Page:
The Dangers Of Parachute Journalism
A little learning is a dang’rous thing; drink deep, or taste not the Pierian Spring. (Pope)
Hot on the heels of an article by a Henry Foy, entitled ‘Russia’s death toll likely to be far above official tally’, published in Nikkei Inc.’s The Financial Times (once known for its balance and seriousness) on 13 May, comes another new Cold War ‘report’ – devoid of analysis – in the same newspaper, entitled – more in the style of a tabloid paper than a serious one – ‘Moscow on the Med: Cyprus and its Russians’, and dramatically sub-titled ‘As tensions between the Kremlin and EU rise, the tiny island has become a Petri dish of western worries’. This is tabloid sensationalism.
The title sets the tone. The reader is meant to assume, without any evidence offered, that tensions between the EU and Moscow are rising, and that Cyprus is a ‘Petri dish’. For those not in the know, a‘Petri dish’ is a dish for the culture of micro-organisms; but it also means – viz. The Urban Dictionary – a way of bamboozling friends, and even enemies; and worse, rather insulting into the bargain. The writer of the article, a Michael Peel, is bizarrely now the Financial Times ‘European Diplomatic Correspondent’. However, he is no fool, having studied chemistry at Trinity, Oxford, and written for Granta, The New Statesman and London Review of Books. He has even written a book.
It is therefore sad when an apparently experienced journalist has to make a pot of money by writing a piece that is seriously misleading and unbalanced, without evidence of professional research. Although the article avoids any inaccuracies, it is remarkable for some serious omissions, making the author himself a ‘Petri dish’. We need to make the following comments to re-establish some balance.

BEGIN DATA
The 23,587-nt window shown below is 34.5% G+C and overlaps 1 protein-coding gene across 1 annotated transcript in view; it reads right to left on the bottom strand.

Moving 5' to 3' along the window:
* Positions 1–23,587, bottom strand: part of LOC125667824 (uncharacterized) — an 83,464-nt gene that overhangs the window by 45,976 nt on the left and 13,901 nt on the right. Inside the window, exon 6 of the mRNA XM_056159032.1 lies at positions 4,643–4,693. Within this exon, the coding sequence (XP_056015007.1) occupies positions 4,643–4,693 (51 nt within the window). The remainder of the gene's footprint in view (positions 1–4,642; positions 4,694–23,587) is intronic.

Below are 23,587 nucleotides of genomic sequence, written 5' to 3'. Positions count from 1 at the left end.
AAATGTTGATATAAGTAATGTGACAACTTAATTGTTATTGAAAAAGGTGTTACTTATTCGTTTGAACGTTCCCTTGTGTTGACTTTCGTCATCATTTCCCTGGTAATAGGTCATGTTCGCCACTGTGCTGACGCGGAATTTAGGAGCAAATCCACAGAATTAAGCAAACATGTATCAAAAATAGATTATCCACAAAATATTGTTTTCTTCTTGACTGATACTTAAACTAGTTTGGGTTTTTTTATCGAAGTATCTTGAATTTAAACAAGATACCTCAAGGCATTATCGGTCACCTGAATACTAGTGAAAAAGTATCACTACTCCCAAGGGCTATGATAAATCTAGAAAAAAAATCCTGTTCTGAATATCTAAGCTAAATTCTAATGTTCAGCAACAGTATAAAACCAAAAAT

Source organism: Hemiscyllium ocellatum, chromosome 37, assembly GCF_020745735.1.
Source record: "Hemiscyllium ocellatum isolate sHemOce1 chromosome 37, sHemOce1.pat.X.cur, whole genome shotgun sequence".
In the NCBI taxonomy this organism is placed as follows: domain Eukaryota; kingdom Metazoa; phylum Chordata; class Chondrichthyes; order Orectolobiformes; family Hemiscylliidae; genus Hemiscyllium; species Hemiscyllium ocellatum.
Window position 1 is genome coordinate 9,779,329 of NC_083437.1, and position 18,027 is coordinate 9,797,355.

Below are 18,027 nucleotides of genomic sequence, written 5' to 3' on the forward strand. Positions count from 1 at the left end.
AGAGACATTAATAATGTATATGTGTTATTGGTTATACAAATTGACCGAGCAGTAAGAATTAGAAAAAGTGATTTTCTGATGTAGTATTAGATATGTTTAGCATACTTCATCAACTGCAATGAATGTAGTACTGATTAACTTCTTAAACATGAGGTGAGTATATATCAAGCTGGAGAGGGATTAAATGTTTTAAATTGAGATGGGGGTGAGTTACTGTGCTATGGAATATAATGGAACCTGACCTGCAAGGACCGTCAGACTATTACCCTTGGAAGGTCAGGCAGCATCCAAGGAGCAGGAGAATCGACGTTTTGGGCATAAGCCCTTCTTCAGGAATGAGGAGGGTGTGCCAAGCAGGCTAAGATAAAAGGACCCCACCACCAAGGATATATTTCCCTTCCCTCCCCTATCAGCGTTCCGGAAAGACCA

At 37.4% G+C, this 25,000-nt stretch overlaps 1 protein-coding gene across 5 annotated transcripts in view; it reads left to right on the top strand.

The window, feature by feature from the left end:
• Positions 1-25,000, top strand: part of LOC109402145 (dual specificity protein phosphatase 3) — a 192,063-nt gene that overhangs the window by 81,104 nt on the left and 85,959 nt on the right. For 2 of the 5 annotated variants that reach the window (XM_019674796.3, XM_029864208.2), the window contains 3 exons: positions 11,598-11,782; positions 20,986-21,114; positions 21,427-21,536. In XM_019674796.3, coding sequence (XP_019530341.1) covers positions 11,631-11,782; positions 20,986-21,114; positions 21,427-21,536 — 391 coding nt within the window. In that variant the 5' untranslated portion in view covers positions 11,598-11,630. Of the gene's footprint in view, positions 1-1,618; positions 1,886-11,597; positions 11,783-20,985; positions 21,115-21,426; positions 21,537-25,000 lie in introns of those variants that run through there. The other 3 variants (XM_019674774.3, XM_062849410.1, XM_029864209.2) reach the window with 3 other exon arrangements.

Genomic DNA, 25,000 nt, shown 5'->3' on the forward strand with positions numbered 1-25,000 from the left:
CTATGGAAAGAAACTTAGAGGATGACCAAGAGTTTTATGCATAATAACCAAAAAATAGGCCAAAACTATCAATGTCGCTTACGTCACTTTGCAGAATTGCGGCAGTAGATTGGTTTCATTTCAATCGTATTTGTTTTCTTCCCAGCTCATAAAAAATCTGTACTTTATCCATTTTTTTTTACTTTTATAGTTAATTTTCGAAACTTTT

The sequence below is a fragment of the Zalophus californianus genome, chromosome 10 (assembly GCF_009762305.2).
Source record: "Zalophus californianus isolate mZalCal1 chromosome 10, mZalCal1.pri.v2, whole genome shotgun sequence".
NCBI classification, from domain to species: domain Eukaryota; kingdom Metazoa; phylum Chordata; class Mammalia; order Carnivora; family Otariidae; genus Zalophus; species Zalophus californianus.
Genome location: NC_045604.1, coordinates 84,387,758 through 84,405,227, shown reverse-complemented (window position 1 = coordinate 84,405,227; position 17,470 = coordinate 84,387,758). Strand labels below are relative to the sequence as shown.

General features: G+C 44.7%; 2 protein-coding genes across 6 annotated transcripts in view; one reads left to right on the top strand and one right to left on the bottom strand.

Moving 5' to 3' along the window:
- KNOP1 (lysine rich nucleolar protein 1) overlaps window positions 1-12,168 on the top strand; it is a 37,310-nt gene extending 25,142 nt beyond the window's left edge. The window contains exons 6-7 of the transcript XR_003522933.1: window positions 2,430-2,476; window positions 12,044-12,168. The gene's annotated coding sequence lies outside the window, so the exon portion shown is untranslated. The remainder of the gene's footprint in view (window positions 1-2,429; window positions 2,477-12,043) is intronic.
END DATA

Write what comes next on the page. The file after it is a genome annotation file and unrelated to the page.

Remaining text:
First, there are far fewer Russians living in Cyprus (he mentions around 10,000) than British, who number around 70,000. He also forgets that there are 40,000 Turkish troops illegally occupying the North of Cyprus, plus a far higher number of illegal settlers.
Second, while he goes on about Cyprus’ financial dealings with Russians, and ‘golden passports’ – even managing to connect all this to the Magnitsky-Browder affair – , he does not mention that the occupied North houses some of Britain’s most wanted criminals, that makes any comparison with the Republic of Cyprus make the latter look like a Girl Guides tea party on a Sunday afternoon. He also avoids mentioning the corruption in various British offshore tax havens such as Gibraltar, Cayman, the Virgin Islands and Bermuda. In fairness to him, he does at least admit that most ‘bloc member states’ (he means EU states) offer “golden visas” to investors that grant a right of residence to the wealthy and give a route to nationality.
Third, his potted history of Cyprus says that Cyprus won independence in 1960, forgetting that Cyprus’s ‘independence’ was qualified by Britain’s rights, which make a mockery of serious sovereignty. The whole complicated and abortive ‘independence package’ was predicated on Britain keeping almost 3% of Cyprus as military bases, listening posts in the bases and elsewhere, and various overflight rights and rights of military passage. Only much later in his article does he bother to mention that Cyprus still hosts two large British military bases (now American in all but name) dating back to colonial days.
Fourth, while saying that Russia ‘wishes to expand its Mediterranean influence’, and mentioning American pressure on Cyprus to cancel a deal whereby Russian ships can call at Cyprus ports, he seems ignorant of the fact that Cyprus has signed a similar deal with France, and also of the fact that Russia’s aim is to combat terrorism, in tandem with the US.
Fifth, his assumption in the sub-title that EU-Kremlin tensions are rising is not backed up. Some would argue the opposite, given the co-operation between Russia and Germany over the Nordstream gas pipeline, and France’s recent call for improving relations with Russia.
Sixth, he later mentions ‘deepening tensions within the EU on how to deal with Putin’. He may have a point there, but does not offer the reader even a tad of explanation, preferring to pad his article with an otiose interview with a youngish and glamorous wheeler-dealer girl. The tension exists mainly because of Poland’s loathing of Russia, and willingness, desperation even, to allow American nuclear missiles on Polish territory, something which both France and Germany would oppose.
The article’s saving grace is that Peel did at least interview the president of Cyprus, and allow him to explain and defend his one-third occupied country.